“That’s not how we do things around here.”
The article is about how some organizations are so tied to how things were done in the past that they end up deterring innovation. The author points to a number of compelling examples, including Microsoft , Dell, Motorola and others.
“Such destructive norms couldn’t be sustained if there weren’t people anointed to enforce rigid adherence to them. Those are the Status Quo police. Their job, first and foremost, is to make sure that historical ways of doing business are not altered. It is not to focus on positive business results. To the contrary, it is to make sure the organization stays with the tried and true regardless of results. The police simply assume that results will be good if the status quo continues,” writes Adam Hartung.
Although this article focuses on technology companies, I would argue that nowhere are the Status Quo Police more prevalent than inside law firms and in-house legal departments.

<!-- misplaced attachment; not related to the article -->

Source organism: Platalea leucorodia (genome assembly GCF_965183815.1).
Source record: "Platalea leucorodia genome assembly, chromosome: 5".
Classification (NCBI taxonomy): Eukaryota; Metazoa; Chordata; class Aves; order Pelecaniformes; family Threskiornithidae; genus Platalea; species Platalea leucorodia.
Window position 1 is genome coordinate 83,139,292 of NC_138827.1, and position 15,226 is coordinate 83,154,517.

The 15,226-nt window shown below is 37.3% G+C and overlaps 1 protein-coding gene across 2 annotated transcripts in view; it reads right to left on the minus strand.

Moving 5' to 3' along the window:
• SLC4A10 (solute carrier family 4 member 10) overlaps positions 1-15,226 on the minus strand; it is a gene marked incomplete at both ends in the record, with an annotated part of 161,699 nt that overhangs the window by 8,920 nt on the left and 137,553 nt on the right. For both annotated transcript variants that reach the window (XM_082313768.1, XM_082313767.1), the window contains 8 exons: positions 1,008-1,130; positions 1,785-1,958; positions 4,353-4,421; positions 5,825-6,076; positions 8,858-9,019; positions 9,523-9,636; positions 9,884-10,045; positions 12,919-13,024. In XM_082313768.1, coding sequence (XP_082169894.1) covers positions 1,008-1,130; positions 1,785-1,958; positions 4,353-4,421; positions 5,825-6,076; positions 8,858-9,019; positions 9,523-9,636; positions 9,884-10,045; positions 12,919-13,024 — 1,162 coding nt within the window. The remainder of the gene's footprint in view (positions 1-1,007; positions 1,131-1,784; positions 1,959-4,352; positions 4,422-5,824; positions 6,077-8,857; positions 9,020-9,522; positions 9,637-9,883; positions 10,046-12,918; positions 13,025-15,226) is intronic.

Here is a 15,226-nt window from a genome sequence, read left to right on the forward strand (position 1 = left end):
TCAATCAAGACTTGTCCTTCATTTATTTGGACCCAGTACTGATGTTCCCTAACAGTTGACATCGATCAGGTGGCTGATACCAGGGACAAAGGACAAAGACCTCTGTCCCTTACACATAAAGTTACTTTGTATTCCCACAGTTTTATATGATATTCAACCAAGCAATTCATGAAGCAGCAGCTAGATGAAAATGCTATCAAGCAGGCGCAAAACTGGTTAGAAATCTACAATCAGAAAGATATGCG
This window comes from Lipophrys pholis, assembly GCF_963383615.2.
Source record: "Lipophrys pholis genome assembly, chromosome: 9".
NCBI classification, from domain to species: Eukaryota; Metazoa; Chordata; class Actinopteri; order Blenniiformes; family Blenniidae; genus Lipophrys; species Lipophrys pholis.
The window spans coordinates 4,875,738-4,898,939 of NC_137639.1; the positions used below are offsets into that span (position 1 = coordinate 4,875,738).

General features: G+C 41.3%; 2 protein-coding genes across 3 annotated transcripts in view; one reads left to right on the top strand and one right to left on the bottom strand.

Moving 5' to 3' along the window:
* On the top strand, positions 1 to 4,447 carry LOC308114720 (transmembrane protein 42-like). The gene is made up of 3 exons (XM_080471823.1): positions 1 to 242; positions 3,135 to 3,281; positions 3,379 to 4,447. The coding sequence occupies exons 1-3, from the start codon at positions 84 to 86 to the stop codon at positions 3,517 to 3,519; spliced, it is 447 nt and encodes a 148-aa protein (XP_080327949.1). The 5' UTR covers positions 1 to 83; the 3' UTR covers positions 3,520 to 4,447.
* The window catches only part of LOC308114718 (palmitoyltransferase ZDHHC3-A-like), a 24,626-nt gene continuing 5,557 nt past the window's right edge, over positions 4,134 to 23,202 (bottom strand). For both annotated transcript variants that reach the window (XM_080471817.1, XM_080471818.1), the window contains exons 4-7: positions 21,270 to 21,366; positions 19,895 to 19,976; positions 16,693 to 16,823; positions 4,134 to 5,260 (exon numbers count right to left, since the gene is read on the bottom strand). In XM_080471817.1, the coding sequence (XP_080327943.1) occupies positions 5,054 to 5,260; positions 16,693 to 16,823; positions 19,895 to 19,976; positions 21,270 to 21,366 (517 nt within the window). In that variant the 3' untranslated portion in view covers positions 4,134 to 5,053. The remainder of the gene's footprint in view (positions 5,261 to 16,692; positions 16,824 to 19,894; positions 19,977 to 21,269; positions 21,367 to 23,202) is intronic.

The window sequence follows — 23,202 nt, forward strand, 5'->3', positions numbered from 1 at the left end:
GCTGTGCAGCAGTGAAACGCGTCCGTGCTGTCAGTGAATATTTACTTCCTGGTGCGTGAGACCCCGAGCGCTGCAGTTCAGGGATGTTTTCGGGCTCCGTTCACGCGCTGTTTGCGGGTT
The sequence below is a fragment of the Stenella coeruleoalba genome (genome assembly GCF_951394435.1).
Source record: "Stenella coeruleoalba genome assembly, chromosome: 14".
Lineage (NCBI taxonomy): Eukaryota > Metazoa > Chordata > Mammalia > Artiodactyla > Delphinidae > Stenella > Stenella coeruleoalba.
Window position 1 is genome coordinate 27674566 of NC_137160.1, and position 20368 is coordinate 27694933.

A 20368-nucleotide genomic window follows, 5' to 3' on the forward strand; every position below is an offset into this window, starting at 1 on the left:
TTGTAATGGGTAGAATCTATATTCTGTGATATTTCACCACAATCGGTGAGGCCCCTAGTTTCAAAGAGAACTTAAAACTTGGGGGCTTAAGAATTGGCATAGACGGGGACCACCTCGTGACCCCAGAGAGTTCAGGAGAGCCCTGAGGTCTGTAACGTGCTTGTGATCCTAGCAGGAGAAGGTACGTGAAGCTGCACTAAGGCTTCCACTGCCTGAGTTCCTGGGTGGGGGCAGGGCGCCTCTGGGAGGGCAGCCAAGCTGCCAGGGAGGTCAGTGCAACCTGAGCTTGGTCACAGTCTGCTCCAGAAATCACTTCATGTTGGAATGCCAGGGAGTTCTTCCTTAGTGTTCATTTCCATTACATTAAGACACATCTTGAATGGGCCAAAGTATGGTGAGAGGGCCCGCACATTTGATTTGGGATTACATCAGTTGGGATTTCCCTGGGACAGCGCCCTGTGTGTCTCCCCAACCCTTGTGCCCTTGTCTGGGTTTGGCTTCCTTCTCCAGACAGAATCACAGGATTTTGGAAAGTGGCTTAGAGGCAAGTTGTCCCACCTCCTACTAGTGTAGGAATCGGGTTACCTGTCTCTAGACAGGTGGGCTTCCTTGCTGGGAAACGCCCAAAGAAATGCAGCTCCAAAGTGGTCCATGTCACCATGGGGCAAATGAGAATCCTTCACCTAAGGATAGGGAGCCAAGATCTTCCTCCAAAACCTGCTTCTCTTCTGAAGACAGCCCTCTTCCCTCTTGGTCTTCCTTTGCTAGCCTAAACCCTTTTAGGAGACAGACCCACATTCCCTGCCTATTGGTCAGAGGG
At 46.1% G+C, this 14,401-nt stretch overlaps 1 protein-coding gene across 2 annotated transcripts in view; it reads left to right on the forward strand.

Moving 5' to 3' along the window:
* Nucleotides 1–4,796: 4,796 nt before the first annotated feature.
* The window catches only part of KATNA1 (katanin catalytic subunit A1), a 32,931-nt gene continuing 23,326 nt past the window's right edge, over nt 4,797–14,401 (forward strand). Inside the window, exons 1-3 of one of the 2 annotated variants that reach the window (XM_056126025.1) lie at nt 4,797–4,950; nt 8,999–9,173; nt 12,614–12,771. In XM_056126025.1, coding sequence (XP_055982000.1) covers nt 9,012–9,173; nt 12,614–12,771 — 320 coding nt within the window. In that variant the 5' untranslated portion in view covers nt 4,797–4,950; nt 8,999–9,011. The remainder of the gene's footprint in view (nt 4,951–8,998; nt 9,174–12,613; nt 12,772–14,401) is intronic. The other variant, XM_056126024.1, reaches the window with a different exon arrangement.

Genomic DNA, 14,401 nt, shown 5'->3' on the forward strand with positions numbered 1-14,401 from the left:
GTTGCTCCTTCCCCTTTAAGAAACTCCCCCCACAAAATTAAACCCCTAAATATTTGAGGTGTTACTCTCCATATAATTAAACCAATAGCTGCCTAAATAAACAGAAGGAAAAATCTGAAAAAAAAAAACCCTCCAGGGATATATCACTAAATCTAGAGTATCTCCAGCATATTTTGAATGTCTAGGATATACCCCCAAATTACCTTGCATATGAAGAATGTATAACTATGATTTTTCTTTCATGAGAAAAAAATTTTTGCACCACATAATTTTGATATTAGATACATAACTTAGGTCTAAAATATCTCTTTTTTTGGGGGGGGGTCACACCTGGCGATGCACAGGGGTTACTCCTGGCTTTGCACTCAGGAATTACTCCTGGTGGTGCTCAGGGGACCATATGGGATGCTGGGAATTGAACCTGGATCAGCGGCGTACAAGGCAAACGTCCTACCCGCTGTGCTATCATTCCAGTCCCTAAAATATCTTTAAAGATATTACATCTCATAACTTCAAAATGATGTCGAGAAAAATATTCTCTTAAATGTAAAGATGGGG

Heavy investment in infrastructure keeps firms from adopting faster, less-expensive technology. Firms cling to the billable hour in fear of having the tough conversations about how to value the services they provide. Lawyers are afraid of collaborating on business development for fear of having to share clients. Many would rather keep a small piece of business with one client than take a chance to expanding the relationship by introducing to new talent — even when that talent is their own partners.
When the legal market hit the skids in late 2007, I thought for the first time in a long time that law firms would be forced to embrace change and realize the status quo was no longer an option. Nearly three years later, little has changed. Budgets have been slashed and firms have cutback to the barebones, but the status quo remains largely intact. There is close to what I would call a genuine fear of trying something different.
I’m with Hartung. It’s time to kill the status quo.